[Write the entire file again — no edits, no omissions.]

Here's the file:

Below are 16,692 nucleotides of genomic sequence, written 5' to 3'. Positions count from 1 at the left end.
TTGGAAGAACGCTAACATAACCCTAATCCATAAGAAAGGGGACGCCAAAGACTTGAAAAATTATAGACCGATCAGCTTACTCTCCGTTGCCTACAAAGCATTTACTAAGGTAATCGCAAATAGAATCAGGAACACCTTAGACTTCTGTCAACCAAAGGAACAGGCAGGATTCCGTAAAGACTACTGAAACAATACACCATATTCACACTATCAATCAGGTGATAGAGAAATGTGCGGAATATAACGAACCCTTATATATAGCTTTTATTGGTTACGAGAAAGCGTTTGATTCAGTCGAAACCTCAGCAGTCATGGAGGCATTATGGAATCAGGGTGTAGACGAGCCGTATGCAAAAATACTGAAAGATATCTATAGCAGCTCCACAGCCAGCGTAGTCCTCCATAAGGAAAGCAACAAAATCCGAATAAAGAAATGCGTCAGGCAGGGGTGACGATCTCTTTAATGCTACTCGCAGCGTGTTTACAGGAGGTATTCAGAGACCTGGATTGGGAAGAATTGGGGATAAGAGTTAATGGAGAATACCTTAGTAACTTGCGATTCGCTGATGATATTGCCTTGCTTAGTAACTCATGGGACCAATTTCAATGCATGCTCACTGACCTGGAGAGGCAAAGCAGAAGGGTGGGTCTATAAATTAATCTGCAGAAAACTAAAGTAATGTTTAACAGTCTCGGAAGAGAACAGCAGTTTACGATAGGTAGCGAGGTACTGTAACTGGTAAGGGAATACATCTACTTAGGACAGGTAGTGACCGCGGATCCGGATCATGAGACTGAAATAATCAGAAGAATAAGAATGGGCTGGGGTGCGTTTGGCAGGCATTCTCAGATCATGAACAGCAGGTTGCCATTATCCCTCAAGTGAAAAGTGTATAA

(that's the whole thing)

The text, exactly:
Below are 16,692 nucleotides of genomic sequence, written 5' to 3'. Positions count from 1 at the left end.
TTGGAAGAACGCTAACATAACCCTAATCCATAAGAAAGGGGACGCCAAAGACTTGAAAAATTATAGACCGATCAGCTTACTCTCCGTTGCCTACAAAGCATTTACTAAGGTAATCGCAAATAGAATCAGGAACACCTTAGACTTCTGTCAACCAAAGGAACAGGCAGGATTCCGTAAAGACTACTGAAACAATACACCATATTCACACTATCAATCAGGTGATAGAGAAATGTGCGGAATATAACGAACCCTTATATATAGCTTTTATTGGTTACGAGAAAGCGTTTGATTCAGTCGAAACCTCAGCAGTCATGGAGGCATTATGGAATCAGGGTGTAGACGAGCCGTATGCAAAAATACTGAAAGATATCTATAGCAGCTCCACAGCCAGCGTAGTCCTCCATAAGGAAAGCAACAAAATCCGAATAAAGAAATGCGTCAGGCAGGGGTGACGATCTCTTTAATGCTACTCGCAGCGTGTTTACAGGAGGTATTCAGAGACCTGGATTGGGAAGAATTGGGGATAAGAGTTAATGGAGAATACCTTAGTAACTTGCGATTCGCTGATGATATTGCCTTGCTTAGTAACTCATGGGACCAATTTCAATGCATGCTCACTGACCTGGAGAGGCAAAGCAGAAGGGTGGGTCTATAAATTAATCTGCAGAAAACTAAAGTAATGTTTAACAGTCTCGGAAGAGAACAGCAGTTTACGATAGGTAGCGAGGTACTGTAACTGGTAAGGGAATACATCTACTTAGGACAGGTAGTGACCGCGGATCCGGATCATGAGACTGAAATAATCAGAAGAATAAGAATGGGCTGGGGTGCGTTTGGCAGGCATTCTCAGATCATGAACAGCAGGTTGCCATTATCCCTCAAGTGAAAAGTGTATAA